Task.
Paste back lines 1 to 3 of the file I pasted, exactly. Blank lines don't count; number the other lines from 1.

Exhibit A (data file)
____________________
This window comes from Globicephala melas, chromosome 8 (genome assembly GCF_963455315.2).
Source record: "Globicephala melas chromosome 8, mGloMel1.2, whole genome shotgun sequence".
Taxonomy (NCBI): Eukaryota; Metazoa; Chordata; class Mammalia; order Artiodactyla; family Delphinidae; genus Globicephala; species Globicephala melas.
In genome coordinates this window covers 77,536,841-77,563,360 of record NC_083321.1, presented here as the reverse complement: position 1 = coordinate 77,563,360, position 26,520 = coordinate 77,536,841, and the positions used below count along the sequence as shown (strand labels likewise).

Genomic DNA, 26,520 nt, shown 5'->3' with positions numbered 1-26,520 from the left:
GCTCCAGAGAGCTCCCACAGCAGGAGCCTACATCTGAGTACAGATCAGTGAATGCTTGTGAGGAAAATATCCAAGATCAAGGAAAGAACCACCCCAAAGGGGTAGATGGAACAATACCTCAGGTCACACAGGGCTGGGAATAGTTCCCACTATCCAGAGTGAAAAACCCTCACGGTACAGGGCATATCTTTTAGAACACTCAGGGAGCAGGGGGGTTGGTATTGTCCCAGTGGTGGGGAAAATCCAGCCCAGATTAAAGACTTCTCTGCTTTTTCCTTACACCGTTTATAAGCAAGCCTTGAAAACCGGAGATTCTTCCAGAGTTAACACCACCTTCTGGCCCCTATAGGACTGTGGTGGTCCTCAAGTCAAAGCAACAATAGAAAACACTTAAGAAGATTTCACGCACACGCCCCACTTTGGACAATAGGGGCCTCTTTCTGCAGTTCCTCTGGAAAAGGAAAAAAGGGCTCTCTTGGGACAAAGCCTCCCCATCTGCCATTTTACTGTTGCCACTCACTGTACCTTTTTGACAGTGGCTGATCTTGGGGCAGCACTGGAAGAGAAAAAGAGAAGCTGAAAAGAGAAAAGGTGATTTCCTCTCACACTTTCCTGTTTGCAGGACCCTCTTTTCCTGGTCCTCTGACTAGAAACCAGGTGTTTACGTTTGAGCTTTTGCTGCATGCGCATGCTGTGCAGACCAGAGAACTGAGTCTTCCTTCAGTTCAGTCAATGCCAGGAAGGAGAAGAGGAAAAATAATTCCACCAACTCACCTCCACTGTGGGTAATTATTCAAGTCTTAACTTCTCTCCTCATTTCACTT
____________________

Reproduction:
This window comes from Globicephala melas, chromosome 8 (genome assembly GCF_963455315.2).
Source record: "Globicephala melas chromosome 8, mGloMel1.2, whole genome shotgun sequence".
Taxonomy (NCBI): Eukaryota; Metazoa; Chordata; class Mammalia; order Artiodactyla; family Delphinidae; genus Globicephala; species Globicephala melas.